|The Great Indian Rope Trick: Does the Future of Democracy lie with India?;Roderick Matthews;
Hachette India; Pp 354, Rs 599.00
Intro : With the Modi wave, a check has been imposed on the rise of provincial powers and political fragmentation.
With the thumping victory of the Bharatiya Janata Party (BJP) in the General Elections of May 2014 and the Indian electorate turning to the right instead to the centre of the left, wise heads are debating whether India and democracy can go hand-in-hand when the former is ancient and hierarchical and the latter, modern and egalitarian. Many pertinent questions raise their head and to which the author tries to provide his answers: What is expected of Prime Minister Modi in view of the current decisive parliamentary verdict? Will India grow? Will Modi’s victory permanently change Indian politics or will the electorate remove him if he fails to deliver? Does the catastrophic fall of the Congress–a dominant party in Indian politics for six decades–sound the death-knell for the party and its policy of socialism and secularism? Can Modi boost the political and governmental machinery or introduce radical changes in governmental style and policy? How permanent is this change likely to be?
In 1947, with the departure of British rulers and Partition of India, many believed that the newly independent Indian nation was an artificial creation, too large and diverse to hold together as one. But 68 years and 16 General Elections later, the Indian juggernaut continues to roll on despite facing many handships. The 2014 General Elections with 800 million voters and 8,000 candidates again confirmed India’s commitment to democracy. The author of the book under review, Roderick Mathews, who has also written the best-seller Jinnah vs Gandhi and specialises in Indian history and politics, discusses how Indian democracy has survived despite a highly diverse population, how the Indian Constitution has contributed to it, what lessons can be learnt from it and how this world’s largest democracy has stood the test of time while its neighbours in South and South-east Asia continue to struggle with maintaining democracy.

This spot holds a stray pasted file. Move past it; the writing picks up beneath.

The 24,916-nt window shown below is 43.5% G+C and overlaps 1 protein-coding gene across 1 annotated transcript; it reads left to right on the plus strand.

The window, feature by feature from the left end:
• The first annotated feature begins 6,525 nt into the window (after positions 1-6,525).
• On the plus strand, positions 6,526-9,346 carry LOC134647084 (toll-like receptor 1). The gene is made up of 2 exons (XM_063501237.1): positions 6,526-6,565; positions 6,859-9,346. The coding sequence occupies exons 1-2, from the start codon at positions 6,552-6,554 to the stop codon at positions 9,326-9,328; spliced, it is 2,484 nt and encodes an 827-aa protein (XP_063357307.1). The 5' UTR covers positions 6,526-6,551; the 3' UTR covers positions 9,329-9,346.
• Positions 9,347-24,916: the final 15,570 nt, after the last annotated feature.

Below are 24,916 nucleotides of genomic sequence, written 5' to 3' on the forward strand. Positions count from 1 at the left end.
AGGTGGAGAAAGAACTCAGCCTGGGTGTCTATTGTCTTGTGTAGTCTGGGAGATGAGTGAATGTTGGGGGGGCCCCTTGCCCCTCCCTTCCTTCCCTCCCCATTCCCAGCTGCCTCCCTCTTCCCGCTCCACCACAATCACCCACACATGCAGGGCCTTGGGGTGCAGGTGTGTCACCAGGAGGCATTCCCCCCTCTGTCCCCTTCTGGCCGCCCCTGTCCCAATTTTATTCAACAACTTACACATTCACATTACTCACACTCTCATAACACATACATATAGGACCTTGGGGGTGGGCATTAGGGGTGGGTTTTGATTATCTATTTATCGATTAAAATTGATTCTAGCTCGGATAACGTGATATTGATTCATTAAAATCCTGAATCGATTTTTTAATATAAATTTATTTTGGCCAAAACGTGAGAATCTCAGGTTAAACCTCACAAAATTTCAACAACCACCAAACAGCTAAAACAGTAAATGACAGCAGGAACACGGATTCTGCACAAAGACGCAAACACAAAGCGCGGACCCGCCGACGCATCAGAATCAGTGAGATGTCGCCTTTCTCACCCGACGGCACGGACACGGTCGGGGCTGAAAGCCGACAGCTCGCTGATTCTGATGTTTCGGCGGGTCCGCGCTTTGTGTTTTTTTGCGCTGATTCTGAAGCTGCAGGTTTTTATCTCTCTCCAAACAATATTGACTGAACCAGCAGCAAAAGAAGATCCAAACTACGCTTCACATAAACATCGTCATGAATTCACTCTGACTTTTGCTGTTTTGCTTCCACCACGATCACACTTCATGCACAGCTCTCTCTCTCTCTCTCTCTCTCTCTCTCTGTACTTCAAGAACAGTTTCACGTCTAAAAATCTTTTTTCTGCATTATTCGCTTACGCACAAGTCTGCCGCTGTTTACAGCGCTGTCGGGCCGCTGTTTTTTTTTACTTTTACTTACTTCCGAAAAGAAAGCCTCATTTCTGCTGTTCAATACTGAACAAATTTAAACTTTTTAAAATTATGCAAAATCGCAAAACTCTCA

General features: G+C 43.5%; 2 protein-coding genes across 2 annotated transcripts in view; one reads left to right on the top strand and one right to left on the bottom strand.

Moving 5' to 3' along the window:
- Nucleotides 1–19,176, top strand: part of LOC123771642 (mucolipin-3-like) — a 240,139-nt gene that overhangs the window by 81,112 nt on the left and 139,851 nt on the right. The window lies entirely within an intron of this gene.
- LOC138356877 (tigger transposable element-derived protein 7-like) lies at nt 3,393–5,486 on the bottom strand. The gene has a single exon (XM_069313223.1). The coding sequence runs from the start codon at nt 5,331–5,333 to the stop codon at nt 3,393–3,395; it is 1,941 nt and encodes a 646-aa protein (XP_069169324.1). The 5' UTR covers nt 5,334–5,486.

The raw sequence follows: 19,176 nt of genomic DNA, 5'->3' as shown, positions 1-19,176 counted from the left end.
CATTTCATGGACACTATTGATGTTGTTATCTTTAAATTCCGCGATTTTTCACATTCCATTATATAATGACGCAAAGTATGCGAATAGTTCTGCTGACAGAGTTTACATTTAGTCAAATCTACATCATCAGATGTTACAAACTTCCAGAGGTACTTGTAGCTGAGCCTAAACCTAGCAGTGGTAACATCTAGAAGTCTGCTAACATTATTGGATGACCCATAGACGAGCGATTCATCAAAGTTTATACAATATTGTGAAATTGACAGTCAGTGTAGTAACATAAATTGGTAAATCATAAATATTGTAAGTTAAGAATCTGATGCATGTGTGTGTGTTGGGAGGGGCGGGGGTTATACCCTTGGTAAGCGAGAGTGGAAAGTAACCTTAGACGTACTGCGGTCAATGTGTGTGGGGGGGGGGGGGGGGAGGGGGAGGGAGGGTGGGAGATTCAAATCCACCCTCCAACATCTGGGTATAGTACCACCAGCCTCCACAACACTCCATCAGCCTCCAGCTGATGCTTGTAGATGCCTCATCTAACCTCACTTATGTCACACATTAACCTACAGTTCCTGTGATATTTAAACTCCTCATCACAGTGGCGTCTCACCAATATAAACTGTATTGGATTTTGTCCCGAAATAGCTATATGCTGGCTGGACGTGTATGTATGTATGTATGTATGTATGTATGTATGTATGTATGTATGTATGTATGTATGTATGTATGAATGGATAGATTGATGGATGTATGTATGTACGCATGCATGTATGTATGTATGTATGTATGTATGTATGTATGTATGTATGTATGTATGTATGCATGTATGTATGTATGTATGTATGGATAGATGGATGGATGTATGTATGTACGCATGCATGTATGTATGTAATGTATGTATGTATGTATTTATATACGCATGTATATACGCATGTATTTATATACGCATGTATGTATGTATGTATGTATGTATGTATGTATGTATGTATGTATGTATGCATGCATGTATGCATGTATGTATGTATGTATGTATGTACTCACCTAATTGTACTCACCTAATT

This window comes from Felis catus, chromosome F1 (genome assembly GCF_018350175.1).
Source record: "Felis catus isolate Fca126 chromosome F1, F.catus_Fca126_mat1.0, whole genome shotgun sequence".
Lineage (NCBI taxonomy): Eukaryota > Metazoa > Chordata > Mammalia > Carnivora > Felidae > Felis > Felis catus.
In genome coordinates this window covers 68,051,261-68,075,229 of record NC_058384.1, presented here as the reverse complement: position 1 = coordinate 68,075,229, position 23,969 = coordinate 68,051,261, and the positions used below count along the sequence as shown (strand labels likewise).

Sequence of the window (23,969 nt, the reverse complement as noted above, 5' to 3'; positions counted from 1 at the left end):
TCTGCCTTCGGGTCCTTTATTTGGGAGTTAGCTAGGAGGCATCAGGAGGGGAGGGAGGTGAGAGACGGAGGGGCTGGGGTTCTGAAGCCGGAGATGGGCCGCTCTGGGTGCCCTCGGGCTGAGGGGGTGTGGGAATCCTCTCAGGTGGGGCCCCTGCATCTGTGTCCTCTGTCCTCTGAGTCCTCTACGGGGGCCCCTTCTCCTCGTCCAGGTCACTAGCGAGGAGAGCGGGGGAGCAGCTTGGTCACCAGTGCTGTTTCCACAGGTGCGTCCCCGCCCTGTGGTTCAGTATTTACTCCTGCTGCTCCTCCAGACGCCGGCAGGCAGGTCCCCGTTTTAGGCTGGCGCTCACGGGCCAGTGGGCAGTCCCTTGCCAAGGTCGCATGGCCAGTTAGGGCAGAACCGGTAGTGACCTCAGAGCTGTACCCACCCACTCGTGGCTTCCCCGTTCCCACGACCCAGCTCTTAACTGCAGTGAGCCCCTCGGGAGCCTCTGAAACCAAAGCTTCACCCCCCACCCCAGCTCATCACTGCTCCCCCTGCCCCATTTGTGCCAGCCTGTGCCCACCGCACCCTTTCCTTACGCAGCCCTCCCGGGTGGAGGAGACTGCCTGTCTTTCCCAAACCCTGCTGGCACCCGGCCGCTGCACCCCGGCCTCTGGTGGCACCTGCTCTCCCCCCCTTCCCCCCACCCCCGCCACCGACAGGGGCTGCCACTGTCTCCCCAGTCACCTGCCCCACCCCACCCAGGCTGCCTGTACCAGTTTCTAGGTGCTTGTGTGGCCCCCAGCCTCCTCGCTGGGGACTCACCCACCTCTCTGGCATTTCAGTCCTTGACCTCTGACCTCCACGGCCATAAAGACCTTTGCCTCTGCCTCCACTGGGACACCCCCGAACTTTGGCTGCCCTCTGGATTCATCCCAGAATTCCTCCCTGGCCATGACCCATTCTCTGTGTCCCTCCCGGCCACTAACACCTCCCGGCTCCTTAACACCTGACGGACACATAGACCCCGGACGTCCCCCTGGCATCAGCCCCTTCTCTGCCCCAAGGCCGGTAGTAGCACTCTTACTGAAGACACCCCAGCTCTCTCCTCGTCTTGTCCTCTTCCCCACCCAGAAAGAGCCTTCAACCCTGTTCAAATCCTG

Matthews considers the 2014 victory of Modi an important historical moment for India as seen in connection with three pivotal points since Independence: the introduction of an independent Constitution (1946-58); the Emergency (1975-77); and the beginning of coalition rule; the introduction of Mandal reservations; the economic liberalisation and the destruction of the disputed structure (1989-92). After tracing the political scenario from the time of Independence to the present, Matthews says that with the Modi wave, a check has been imposed on the rise of provincial powers and political fragmentation. With this, “hopes that greater stability might emerge if the NDA and UPA could develop into more coherent, more permanent party machines have currently evaporated.” He also adds that as a result, the need for the NDA has disappeared as the BJP has been able to hold a majority by itself.
After expounding on the current political situation in neighbouring countries like Pakistan, Nepal, Bangladesh, Myanmar and Sri Lanka, where internal subdivisions continue to this day, Matthews is of the view that in India the situation is far better. He adds, “Indians should be proud of and grateful for the legacy.” Regarding the future of Indian democracy, Matthews says that there are many paths to democracy and India has eventually evolved one of her own. He concludes by saying that in India, where liberty is secure and equality available, the presiding spirit of democracy “still comes from the fraternity preached by Gandhi and that spirit is what will keep the rope upright.”
Manju Gupta (The reviewer is former Editor of the NBT)